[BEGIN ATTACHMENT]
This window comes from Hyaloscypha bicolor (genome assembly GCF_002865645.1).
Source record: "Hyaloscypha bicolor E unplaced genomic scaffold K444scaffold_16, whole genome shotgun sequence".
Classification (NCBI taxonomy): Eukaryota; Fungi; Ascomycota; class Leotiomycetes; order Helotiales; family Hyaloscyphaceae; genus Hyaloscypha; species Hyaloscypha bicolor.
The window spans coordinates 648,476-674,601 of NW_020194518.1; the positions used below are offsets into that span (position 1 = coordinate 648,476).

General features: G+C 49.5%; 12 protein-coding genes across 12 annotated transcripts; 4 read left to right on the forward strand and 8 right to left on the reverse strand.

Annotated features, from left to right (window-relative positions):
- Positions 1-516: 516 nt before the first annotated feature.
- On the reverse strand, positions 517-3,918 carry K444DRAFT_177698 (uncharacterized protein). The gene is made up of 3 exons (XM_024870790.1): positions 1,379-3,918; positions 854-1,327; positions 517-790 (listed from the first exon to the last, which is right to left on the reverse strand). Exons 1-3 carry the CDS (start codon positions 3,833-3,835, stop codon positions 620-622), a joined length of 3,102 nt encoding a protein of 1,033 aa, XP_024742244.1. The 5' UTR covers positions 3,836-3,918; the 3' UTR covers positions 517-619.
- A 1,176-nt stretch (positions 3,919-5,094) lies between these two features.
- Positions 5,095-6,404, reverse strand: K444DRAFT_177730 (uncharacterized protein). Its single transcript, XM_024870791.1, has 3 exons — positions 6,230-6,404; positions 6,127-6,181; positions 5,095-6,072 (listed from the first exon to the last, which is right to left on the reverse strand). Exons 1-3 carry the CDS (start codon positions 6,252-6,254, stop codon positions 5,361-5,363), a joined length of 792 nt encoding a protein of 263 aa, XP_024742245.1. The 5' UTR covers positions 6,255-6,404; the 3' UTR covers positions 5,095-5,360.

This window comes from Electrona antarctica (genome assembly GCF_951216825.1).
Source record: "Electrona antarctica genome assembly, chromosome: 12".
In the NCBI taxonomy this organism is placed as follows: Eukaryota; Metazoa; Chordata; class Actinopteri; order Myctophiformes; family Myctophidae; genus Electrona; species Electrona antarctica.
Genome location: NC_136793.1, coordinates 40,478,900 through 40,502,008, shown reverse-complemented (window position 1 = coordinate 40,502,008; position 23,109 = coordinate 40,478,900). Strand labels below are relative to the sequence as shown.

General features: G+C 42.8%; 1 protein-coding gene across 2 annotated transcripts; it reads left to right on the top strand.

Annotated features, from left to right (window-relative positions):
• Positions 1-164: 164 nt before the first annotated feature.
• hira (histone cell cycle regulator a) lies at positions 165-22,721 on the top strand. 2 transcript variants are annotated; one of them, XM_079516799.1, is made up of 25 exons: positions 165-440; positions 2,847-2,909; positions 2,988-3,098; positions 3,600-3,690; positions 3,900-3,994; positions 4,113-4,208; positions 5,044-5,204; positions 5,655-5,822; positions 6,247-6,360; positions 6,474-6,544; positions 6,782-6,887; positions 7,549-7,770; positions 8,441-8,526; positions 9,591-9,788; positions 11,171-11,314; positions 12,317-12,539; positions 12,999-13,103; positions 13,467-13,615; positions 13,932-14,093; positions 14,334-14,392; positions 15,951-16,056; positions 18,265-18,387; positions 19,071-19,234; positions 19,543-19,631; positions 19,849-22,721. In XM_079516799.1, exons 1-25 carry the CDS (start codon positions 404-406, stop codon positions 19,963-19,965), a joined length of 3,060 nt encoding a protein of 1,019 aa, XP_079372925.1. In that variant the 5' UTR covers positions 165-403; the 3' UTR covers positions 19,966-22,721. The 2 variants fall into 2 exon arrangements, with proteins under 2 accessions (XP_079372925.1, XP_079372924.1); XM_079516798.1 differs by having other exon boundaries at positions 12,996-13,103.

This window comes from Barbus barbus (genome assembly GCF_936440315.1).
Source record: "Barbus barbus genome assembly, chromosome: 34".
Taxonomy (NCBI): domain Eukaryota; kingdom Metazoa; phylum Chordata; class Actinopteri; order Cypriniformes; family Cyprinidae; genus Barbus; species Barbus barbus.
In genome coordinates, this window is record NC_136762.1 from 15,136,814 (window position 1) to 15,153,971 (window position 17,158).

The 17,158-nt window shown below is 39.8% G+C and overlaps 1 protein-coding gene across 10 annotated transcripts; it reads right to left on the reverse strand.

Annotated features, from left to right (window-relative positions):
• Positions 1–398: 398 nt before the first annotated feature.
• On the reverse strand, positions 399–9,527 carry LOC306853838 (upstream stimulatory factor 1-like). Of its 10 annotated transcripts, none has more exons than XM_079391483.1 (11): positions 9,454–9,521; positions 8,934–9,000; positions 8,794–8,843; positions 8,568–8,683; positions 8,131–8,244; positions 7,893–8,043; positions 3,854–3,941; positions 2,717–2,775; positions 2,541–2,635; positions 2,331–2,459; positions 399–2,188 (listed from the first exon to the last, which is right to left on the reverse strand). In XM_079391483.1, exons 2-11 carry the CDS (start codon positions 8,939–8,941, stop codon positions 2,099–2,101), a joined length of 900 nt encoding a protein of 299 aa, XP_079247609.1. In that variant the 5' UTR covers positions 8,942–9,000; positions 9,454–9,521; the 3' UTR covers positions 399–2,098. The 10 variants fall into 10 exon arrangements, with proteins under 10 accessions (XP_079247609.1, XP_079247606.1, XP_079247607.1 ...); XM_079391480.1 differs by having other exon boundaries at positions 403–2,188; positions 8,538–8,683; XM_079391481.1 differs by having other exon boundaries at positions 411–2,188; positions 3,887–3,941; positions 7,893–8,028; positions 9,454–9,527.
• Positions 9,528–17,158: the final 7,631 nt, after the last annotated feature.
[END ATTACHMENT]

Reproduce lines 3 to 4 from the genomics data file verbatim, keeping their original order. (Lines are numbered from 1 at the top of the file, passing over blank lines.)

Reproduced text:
Classification (NCBI taxonomy): Eukaryota; Fungi; Ascomycota; class Leotiomycetes; order Helotiales; family Hyaloscyphaceae; genus Hyaloscypha; species Hyaloscypha bicolor.
The window spans coordinates 648,476-674,601 of NW_020194518.1; the positions used below are offsets into that span (position 1 = coordinate 648,476).